FRANKFURT (Reuters) - German steel distributor Kloeckner & Co (KCOGn.DE), seeing no near-term respite from a sector slump and massive overcapacity, extended its job-cutting plans on Wednesday.
It said it would shut down about a fifth of its sites and shed a further 500 jobs, bringing the total to 1,800 or some 16 percent of its workforce.
“We do not see any positive impulses coming from the European economy,” Chief Executive Gisbert Ruehl said after the company posted a near halving in third-quarter earnings before interest, tax, depreciation and amortization (EBITDA) to 19 million euros ($24.3 million).
That compared with an average estimate of 21.5 million euros in a Reuters poll of analysts.
The steel sector has been hit by a slowdown in demand for cars, appliances and new buildings. Though the global manufacturing downturn eased last month, there are no signs yet of relief in the euro zone.
Kloeckner’s move comes after German steelmaker Salzgitter (SZGG.DE) and Austria’s Voestalpine (VOES.VI) both cut their outlook this week, citing their inability to increase prices in the weak economic climate.
Shares in Kloeckner were up 3.6 percent at 7.915 euros at 1227 GMT on hopes the restructuring would help lift profits.
Voestalpine said pressure had mounted on segments that had fared relatively well such as the auto, mechanical engineering and energy industries. A few market segments such as the aviation and farm machinery sectors remained stable.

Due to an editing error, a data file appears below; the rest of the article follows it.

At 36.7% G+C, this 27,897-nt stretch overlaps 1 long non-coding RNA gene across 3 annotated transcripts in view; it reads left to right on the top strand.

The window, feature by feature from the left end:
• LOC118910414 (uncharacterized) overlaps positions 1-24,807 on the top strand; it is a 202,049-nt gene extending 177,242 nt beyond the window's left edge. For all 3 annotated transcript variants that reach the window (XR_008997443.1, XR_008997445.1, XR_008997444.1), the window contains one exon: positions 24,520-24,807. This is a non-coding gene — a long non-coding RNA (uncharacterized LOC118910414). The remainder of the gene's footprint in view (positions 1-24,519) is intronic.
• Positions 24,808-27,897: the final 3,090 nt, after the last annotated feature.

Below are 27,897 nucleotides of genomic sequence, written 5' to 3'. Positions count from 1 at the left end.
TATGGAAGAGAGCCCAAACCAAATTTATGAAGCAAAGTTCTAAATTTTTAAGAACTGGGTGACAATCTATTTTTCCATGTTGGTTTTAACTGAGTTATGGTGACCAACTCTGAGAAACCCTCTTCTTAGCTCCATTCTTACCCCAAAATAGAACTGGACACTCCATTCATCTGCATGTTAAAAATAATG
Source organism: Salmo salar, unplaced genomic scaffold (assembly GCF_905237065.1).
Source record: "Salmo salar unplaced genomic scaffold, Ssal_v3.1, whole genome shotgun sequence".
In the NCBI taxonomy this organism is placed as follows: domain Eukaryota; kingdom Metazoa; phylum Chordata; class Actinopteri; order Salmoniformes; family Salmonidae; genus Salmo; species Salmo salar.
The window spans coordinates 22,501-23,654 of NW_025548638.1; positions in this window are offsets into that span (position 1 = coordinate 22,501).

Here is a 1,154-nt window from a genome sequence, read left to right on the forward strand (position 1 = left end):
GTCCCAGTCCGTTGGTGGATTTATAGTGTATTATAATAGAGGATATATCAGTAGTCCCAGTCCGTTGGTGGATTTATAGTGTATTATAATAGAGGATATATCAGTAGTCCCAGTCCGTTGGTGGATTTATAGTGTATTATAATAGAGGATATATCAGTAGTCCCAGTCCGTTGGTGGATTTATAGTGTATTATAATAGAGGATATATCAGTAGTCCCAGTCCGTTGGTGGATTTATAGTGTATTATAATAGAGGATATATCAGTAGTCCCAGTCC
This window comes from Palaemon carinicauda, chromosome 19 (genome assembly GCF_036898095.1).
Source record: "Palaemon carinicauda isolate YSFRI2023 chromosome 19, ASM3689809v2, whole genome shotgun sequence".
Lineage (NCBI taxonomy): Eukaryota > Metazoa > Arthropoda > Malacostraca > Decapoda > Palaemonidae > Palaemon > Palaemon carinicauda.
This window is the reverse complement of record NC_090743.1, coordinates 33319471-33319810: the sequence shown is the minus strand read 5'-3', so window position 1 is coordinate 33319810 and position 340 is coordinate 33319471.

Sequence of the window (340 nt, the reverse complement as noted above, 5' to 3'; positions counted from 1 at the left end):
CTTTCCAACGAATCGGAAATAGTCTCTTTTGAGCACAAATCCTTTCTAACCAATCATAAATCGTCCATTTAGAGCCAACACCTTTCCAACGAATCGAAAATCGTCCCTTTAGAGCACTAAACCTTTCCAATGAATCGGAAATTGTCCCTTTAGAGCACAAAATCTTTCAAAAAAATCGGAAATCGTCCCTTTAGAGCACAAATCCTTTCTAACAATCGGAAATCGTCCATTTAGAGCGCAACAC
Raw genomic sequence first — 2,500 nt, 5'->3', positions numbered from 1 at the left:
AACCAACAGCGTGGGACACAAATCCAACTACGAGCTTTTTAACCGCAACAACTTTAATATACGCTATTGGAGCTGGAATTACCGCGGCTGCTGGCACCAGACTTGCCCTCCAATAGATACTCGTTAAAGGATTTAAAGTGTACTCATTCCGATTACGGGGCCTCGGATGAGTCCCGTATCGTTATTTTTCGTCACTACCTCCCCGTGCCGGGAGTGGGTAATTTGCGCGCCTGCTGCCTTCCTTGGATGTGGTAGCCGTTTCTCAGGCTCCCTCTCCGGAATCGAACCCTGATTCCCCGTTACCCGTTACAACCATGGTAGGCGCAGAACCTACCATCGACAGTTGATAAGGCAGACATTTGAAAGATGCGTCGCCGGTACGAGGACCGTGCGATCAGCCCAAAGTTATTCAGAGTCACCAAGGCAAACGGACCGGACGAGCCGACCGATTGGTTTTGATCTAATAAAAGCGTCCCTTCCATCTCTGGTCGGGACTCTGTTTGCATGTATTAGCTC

“In the automotive sector it is not just the mass producers but the premium carmakers who are battling increasing weakness in demand,” Chief Executive Wolfgang Eder told reporters.
He said the economic slump showed no signs of improving soon. “We assume there will be further deterioration of the economic environment in the months ahead,” he said in Vienna.
Voestalpine shares fell 1.8 percent.
A slide in prices pushed Kloeckner’s gross profit margin down to 17.2 percent, from 18.8 percent a year earlier, but it said it expected the restructuring programme to alleviate margin pressure gradually.
“The pick-up after the holidays in the European markets failed to materialize,” BHF Bank analyst Hermann Reith said, adding that he expects margins to remain under pressure.
Ruehl said overcapacity in the sector was still immense and he did not expect any price increases in Europe in the near term.
Prices in the United States could rise in the first quarter of 2013, but that increase would not be sustainable, he said.
The company, which warehouses and distributes steel products, also buys metal from mills and processes it for smaller customers, mainly in construction and machinery sectors.
It expects its customers to continue destocking because of low prices, echoing comments made by the German steel association this week.
Kloeckner said that it now expects EBITDA of between 130 million euros and 140 million euros for 2012, excluding restructuring costs. After its second quarter it scrapped a previous outlook for operating profit to remain steady at last year’s level of 217 million euros. ($1 = 0.7812 euros) (Additional reporting by Angelika Gruber in Vienna; Editing by Victoria Bryan and David Cowell)